Health knowledge made personal
Join this community!
› Share page:

Balance and Stability

Posted by Sheryl A.

There was an interesting article the other day in The New York Times about an often overlooked, but very important aspect of fitness – balance and stability: Check out the Times Article. One in 3 Americans over age 65 suffers a fall and our balance starts its decline when we are in our 20s. I’m glad that The Times highlighted the importance of this.
Comments (1)
Sort by: Newest first | Oldest first

Wow... thanks for posting. That's good to know. He mentioned a bunch of exercises you can to to improve your balance...

"Two main routes improve balance — exercises that increase the strength of the ankle, knee and hip muscles and exercises that improve the function of the vestibular system.

Like one-leg stands, many can be done as part of a daily routine. Dr. Moffat recommends starting with strength exercises and, as you improve, adding vestibular training by doing some of them with closed eyes.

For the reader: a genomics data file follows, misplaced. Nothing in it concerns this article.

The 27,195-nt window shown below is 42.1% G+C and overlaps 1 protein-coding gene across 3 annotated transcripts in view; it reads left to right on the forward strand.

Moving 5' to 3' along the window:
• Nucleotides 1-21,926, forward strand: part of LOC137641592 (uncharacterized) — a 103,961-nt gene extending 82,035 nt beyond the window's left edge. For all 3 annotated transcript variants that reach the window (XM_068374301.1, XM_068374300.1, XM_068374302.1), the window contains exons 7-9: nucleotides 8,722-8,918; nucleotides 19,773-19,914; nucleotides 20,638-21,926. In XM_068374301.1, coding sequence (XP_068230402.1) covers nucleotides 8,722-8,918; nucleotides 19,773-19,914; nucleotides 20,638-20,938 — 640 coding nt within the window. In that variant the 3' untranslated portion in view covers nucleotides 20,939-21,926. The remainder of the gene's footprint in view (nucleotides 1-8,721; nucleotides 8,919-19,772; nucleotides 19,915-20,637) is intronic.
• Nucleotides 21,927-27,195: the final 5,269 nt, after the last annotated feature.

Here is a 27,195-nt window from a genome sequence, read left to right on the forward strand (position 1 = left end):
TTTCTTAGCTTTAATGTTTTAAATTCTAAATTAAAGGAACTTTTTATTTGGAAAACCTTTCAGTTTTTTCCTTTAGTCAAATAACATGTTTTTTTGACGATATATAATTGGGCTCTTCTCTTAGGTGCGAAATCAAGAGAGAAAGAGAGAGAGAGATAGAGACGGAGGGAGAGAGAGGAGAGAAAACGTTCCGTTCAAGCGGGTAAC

Sit-to-stand exercises once or twice a day increase ankle, leg and hip strength and help the body adjust to changes in position without becoming dizzy after being sedentary for a long time. Sit straight in a firm chair (do not lean against the back) with arms crossed. Stand up straight and sit down again as quickly as you can without using your arms. Repeat the exercise three times and build to 10 repetitions.

Heel-to-toe tandem walking is another anytime exercise, resembling plank walking popular with young children. It is best done on a firm, uncarpeted floor. With stomach muscles tight and chin tucked in, place one foot in front of the other such that the heel of the front foot nearly touches the toe of the back foot. Walk 10 or more feet and repeat the exercise once or twice a day.

Also try walking on your toes and then walking on your heels to strengthen your ankles.

Another helpful exercise is sidestepping. Facing a wall, step sideways with one leg (bring the other foot to it) 10 times in each direction. After mastering that, try a dancelike maneuver that starts with sidestepping once to the right. Then cross the left leg behind, sidestep to the right again and cross the left leg in front. Repeat this 10 times. Then do it in the other direction.

In addition, the slow, continuous movements of tai chi, that popular Chinese exercise, have been shown in scientific studies to improve balance and reduce the risk of falls."

Post a comment
Write a comment: